Sometimes we forget that we do what we do because of people. Establishing mission is important. Believing in a cause is crucial, but when it comes down to it we’ll grow tired and weary if we don’t focus on the “him and her” behind what we do.
I have a passion to help teen moms, but what keeps me going is sitting around the table with a handful of young women and seeing their nods as they hear how to be better moms–seeing their eyes brighten when they feel valued.
John and I moved to Little Rock and joined FamilyLife because we believe in marriage and family, but the personal testimonies we receive via email every week, concerning people whose marriages were saved, keeps us steady on days when we miss far-off family and friends.
We attend a multi-ethnic, multi-economic church because we believe that the body of Christ on earth includes people of all color and backgrounds. We want to worship “on earth” as we’ll worship “in heaven.” But it’s not about a cause. It’s about our friends, our brothers and sisters in Christ. It’s about seeing God in new ways through the eyes of someone from a culture not my own, and loving someone who is different but also wonderful.
We volunteer in children’s church every week. We know that the future church is currently wearing baseball caps and pony tails. The mission of tomorrow is worthy. The mission of tomorrow is experienced today in a noisy, sweaty, excited, happy classroom. Knowing our teaching will plant seeds in small hearts is cool, but hearing Joel or Kimmy or Hannah remember that Esau forgave his brother Jacob (and that they too should forgive) is what it’s all about.
I love researching and writing and sharing stories, but when I’d rather watch a movie than sit at my computer, I think about that reader who at the end of a long day wants to escape into a good book. I think about her friend too–who may not be a Christian–but will pick up a novel because she hears it’s a great read. That inspires me to sit down and spill my heart onto the page.
I am one who is prone to desire gold stars and kudos. I like being like. I appreciate the idea of Facebook friends and Twitter followers, but not because of the numbers themselves. Those numbers represent people. Sure maybe a quarter of my followers may be spammers (I hope not that many, but perhaps it’s true). About half of the rest of those followers might not read my posts. Another third may tune me out. But there are real people on the other side of the computer screen who DO read my comment, and if a Scripture I share encourages them … hurrah! If one of my goof-ups brightens their day with a smile, then I’m smiling, too.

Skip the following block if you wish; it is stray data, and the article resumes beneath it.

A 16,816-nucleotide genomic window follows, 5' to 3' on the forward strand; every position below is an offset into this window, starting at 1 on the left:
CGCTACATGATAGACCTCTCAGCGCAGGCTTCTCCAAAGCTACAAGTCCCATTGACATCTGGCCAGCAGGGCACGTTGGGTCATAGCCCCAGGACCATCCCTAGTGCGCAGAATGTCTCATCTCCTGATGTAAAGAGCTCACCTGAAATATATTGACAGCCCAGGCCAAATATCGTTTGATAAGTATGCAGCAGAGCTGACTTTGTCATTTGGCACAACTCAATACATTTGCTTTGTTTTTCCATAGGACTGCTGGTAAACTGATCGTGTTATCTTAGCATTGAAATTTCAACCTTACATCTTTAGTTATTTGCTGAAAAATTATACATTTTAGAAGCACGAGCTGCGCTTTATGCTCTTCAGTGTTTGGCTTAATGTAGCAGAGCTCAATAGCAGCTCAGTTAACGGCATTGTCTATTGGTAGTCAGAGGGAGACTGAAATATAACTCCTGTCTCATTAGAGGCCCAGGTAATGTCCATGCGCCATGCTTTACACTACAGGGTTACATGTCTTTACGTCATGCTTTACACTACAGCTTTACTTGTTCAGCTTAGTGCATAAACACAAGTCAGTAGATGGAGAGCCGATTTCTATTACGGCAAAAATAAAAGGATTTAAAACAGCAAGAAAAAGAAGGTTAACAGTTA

When it comes to World War II, there are hundreds and thousands of stories. If I were to travel the United States with my digital voice recorder I could spend all day listening to moving retellings, and I still wouldn’t hear everything worth hearing. But God gave me a gift by introducing me to Charlie and Tony and Chet and Mac and John. I’ll continue to connect with those guys–I’ll continue to listen–as long as they’re around to share.
I agree with the mission of homeschooling. I want to make sure my beliefs are passed down and my influence matters in my kids’ life … but laughing and chatting about economics or 1812 or weather patterns with my son–and seeing him growing to love learning and not just cramming for the next test–makes the time and effort worth it.
I want to obey Jesus when He tells me to care for the widows, but obedience to me means one widow, with very real needs. I know we need to care for “them” but for me … at this moment … what it’s really about is Grandma.
In this world there are millions of children without a mom or a dad, but God didn’t ask me to care for millions. He gave me the gift of one little girl. In my current season, loving her with everything in me means changing diapers and reading the same story over and over, and picking up toys, and having a tag-along on date night … and she’s worth it.
Life isn’t so much about what we believe in or what we feel called to. It’s about knowing the call only matters because of the people who are changed by our presence, our influence, and our love.